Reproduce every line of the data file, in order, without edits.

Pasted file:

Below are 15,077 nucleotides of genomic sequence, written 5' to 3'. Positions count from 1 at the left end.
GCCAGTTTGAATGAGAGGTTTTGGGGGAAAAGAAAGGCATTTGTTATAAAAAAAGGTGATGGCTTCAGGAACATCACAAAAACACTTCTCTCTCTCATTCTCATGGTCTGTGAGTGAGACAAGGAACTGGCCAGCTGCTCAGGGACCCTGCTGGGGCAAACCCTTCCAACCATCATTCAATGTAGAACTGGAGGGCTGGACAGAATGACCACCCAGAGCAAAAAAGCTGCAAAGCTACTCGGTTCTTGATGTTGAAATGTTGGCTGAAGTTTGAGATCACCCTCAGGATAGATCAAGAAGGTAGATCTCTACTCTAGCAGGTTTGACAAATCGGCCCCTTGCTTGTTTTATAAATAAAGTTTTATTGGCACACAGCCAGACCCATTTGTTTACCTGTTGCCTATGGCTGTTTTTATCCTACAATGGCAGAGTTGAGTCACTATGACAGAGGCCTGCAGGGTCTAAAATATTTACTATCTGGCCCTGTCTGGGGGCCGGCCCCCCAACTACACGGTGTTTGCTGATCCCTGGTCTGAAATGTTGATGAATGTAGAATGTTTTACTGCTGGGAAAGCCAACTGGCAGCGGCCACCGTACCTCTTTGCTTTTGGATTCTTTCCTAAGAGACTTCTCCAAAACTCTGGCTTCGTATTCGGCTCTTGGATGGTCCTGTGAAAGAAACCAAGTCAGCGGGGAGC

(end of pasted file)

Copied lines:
Below are 15,077 nucleotides of genomic sequence, written 5' to 3'. Positions count from 1 at the left end.
GCCAGTTTGAATGAGAGGTTTTGGGGGAAAAGAAAGGCATTTGTTATAAAAAAAGGTGATGGCTTCAGGAACATCACAAAAACACTTCTCTCTCTCATTCTCATGGTCTGTGAGTGAGACAAGGAACTGGCCAGCTGCTCAGGGACCCTGCTGGGGCAAACCCTTCCAACCATCATTCAATGTAGAACTGGAGGGCTGGACAGAATGACCACCCAGAGCAAAAAAGCTGCAAAGCTACTCGGTTCTTGATGTTGAAATGTTGGCTGAAGTTTGAGATCACCCTCAGGATAGATCAAGAAGGTAGATCTCTACTCTAGCAGGTTTGACAAATCGGCCCCTTGCTTGTTTTATAAATAAAGTTTTATTGGCACACAGCCAGACCCATTTGTTTACCTGTTGCCTATGGCTGTTTTTATCCTACAATGGCAGAGTTGAGTCACTATGACAGAGGCCTGCAGGGTCTAAAATATTTACTATCTGGCCCTGTCTGGGGGCCGGCCCCCCAACTACACGGTGTTTGCTGATCCCTGGTCTGAAATGTTGATGAATGTAGAATGTTTTACTGCTGGGAAAGCCAACTGGCAGCGGCCACCGTACCTCTTTGCTTTTGGATTCTTTCCTAAGAGACTTCTCCAAAACTCTGGCTTCGTATTCGGCTCTTGGATGGTCCTGTGAAAGAAACCAAGTCAGCGGGGAGC